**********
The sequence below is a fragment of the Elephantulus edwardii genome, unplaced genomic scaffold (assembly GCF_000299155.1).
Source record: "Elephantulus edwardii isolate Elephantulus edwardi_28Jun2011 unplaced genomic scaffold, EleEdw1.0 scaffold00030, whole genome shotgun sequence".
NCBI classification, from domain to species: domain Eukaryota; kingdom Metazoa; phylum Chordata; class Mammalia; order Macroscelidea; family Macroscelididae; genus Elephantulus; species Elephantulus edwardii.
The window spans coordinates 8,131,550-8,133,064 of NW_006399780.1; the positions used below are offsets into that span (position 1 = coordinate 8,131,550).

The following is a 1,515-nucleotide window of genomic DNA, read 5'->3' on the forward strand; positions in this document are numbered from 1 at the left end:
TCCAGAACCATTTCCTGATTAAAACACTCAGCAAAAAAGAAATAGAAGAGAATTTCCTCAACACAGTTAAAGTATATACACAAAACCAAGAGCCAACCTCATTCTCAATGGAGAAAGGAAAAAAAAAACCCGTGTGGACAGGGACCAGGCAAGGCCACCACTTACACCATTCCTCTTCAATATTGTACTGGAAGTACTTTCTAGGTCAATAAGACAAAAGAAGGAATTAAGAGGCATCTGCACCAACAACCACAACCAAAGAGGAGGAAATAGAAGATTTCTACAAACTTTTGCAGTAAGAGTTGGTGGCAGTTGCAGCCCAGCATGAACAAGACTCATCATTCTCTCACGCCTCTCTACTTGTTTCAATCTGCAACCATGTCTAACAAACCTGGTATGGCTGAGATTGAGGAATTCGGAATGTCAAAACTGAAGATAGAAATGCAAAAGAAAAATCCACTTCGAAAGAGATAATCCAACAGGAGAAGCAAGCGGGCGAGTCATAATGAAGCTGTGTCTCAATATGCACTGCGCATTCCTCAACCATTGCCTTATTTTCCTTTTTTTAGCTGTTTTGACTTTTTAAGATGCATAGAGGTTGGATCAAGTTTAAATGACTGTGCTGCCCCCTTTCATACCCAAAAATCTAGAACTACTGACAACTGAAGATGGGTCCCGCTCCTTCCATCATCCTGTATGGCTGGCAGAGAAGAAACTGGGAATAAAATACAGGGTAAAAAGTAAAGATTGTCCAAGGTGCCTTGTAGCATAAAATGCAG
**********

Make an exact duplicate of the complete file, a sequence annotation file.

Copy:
The sequence below is a fragment of the Elephantulus edwardii genome, unplaced genomic scaffold (assembly GCF_000299155.1).
Source record: "Elephantulus edwardii isolate Elephantulus edwardi_28Jun2011 unplaced genomic scaffold, EleEdw1.0 scaffold00030, whole genome shotgun sequence".
NCBI classification, from domain to species: domain Eukaryota; kingdom Metazoa; phylum Chordata; class Mammalia; order Macroscelidea; family Macroscelididae; genus Elephantulus; species Elephantulus edwardii.
The window spans coordinates 8,131,550-8,133,064 of NW_006399780.1; the positions used below are offsets into that span (position 1 = coordinate 8,131,550).

The following is a 1,515-nucleotide window of genomic DNA, read 5'->3' on the forward strand; positions in this document are numbered from 1 at the left end:
TCCAGAACCATTTCCTGATTAAAACACTCAGCAAAAAAGAAATAGAAGAGAATTTCCTCAACACAGTTAAAGTATATACACAAAACCAAGAGCCAACCTCATTCTCAATGGAGAAAGGAAAAAAAAAACCCGTGTGGACAGGGACCAGGCAAGGCCACCACTTACACCATTCCTCTTCAATATTGTACTGGAAGTACTTTCTAGGTCAATAAGACAAAAGAAGGAATTAAGAGGCATCTGCACCAACAACCACAACCAAAGAGGAGGAAATAGAAGATTTCTACAAACTTTTGCAGTAAGAGTTGGTGGCAGTTGCAGCCCAGCATGAACAAGACTCATCATTCTCTCACGCCTCTCTACTTGTTTCAATCTGCAACCATGTCTAACAAACCTGGTATGGCTGAGATTGAGGAATTCGGAATGTCAAAACTGAAGATAGAAATGCAAAAGAAAAATCCACTTCGAAAGAGATAATCCAACAGGAGAAGCAAGCGGGCGAGTCATAATGAAGCTGTGTCTCAATATGCACTGCGCATTCCTCAACCATTGCCTTATTTTCCTTTTTTTAGCTGTTTTGACTTTTTAAGATGCATAGAGGTTGGATCAAGTTTAAATGACTGTGCTGCCCCCTTTCATACCCAAAAATCTAGAACTACTGACAACTGAAGATGGGTCCCGCTCCTTCCATCATCCTGTATGGCTGGCAGAGAAGAAACTGGGAATAAAATACAGGGTAAAAAGTAAAGATTGTCCAAGGTGCCTTGTAGCATAAAATGCAG